YTGF is one of those non-licensed maker of small-scale diecast. Not the best scale models in the world, but interesting choices none the less. All have opening doors, the same type and size of wheels and all are exactly the same length. Strangely the packaging mentions 1:64 as the scale for all these cars. It is a more extreme case "3 inch"-scale.
Let's start with the worst of the bunch. Despite a nice choice of model, the Ferrari 458 Italia, it clearly looks wrong as it sits too high on it's wheels. It looks more of an off-roader then a Ferrari. It does feature opening doors and clear headlight lenses.
A strange phenomena. SIKU never announced that they updated the castings for the Volkswagen Transporter T5 and Multivan, but they appeared at the end of 2013. Closer examination found they're actually completely new castings. I can only guess at the reasons why a manufacturers chooses not to publish they've facelifted a casting.
After my recent blog about the Peugeot 206, today the iconic 205. The 205 was introduced in 1983 as the replacement for the not so succesfull 104 and soldiered on up to 1999. This succesful car was build 5.3 million units and was finally succeeded by the 206. The 205 being so iconic was made by many many companies in small scale. It's succes in rallies added to that.
(left: Guisval, right: Majorette)
In 1972 the Renault 5 was introduced. It was produced in two generations and was build up to 1996. It was quite a bit succes for Renault, as the company made 5.5 million of them. It was designed to fit in between the R4 and R6 and would be build in Iran under license up to 2002. It was a succesfull rally car as well. It's no surprise that the R5 was build by many toy car manufacturers.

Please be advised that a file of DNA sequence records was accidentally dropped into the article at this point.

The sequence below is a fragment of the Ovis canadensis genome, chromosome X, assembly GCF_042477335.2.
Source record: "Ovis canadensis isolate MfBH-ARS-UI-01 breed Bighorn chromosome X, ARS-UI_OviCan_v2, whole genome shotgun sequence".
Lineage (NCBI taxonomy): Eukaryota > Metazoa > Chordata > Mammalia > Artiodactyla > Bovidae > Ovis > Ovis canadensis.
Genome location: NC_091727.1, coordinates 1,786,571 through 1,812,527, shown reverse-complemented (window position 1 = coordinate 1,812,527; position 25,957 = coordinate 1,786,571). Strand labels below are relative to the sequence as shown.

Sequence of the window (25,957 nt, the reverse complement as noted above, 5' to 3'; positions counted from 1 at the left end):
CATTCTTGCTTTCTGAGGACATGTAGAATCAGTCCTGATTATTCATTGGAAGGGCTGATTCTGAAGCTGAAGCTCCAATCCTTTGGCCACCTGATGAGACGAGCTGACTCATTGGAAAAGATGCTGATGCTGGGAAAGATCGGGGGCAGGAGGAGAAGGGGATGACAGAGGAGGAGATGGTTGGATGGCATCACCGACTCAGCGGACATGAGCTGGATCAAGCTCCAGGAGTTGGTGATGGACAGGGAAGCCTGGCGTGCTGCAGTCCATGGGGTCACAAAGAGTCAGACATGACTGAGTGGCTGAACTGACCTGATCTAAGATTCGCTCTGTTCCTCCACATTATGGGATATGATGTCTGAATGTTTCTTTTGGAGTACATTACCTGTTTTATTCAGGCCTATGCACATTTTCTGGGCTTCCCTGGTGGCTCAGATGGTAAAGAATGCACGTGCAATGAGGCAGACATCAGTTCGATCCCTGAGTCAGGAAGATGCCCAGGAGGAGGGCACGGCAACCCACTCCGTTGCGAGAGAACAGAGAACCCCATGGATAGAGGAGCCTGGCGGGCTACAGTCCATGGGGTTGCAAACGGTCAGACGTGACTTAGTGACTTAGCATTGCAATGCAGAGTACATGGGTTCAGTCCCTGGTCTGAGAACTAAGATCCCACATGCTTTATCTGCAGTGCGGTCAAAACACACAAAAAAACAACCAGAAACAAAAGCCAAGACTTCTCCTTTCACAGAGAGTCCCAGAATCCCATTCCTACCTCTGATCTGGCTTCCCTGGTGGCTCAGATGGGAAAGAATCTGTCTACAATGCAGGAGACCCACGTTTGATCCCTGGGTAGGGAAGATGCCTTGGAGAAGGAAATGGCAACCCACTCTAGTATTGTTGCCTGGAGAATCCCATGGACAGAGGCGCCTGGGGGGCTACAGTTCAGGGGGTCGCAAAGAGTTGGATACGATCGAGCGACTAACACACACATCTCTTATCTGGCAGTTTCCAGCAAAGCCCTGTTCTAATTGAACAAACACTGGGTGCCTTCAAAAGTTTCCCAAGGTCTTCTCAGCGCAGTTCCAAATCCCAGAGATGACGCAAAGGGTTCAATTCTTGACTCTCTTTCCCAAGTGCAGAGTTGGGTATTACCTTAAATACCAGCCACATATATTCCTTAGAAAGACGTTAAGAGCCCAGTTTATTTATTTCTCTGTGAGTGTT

Both the stock and rally versions were done, like the below stock versions
After my recent addition of the 7th generation of the Volkswagen Golf, I thought it might be a good idea to follow up on the stories about the Fiat 500 and Peugeot 206 with an overview of Golfs in small scale. I would like emphasis from the onset that my overview is far from complete. I would be grateful if you can add to the story.
The story of the Volkswagen Golf cannot be told without mentioning the beetle, an overview cadidate in it's own right. The beetle was a hugely succesful car for Volkswagen (and as many know it was in fact their first car) and was at the time of the development of the Golf the most produced car in the world. Before the Golf was developed, VW believed in a one type philosophy. They made a dramatic turn on that thought indeed as VW tries to make cars in every conceivable market segment nowadays. The Golf was introduced in 1974 as the first front wheel drive car of the company. The Volkswagen company had looked well at the competition and was one of the most succesfull early adaptors of the hatchback, which nowadays is common in a class of cars some call the Golf-class. It's succes was as big with the public as it was with toy makers.
Peugeot introduced it's 205 in 1983. It replaced the 104, of which no small scale examples exist as far as I am aware and they made 5.3 million units of the 205 up until 1999. For quite some time before, Peugeot was strugling to make a replacement. It's final replacement, the 206, was like it's predecessor quite popular with the public and miniature car makers. The 206 would be made up to 2012 although it's replacement, the 207, would be introduced in 2006 already and be retired in 2012 as well. The 206 would be sold in greater numbers than the 205, being produced 7.2 million times. The 207 however could never reach this popularity and only sold 2.5 million units.
As said in the introduction, the 206 was quite popular with toy makers, no doubt helped by it's succes as a rally car, the 206 WRC which won the World Rally Championship.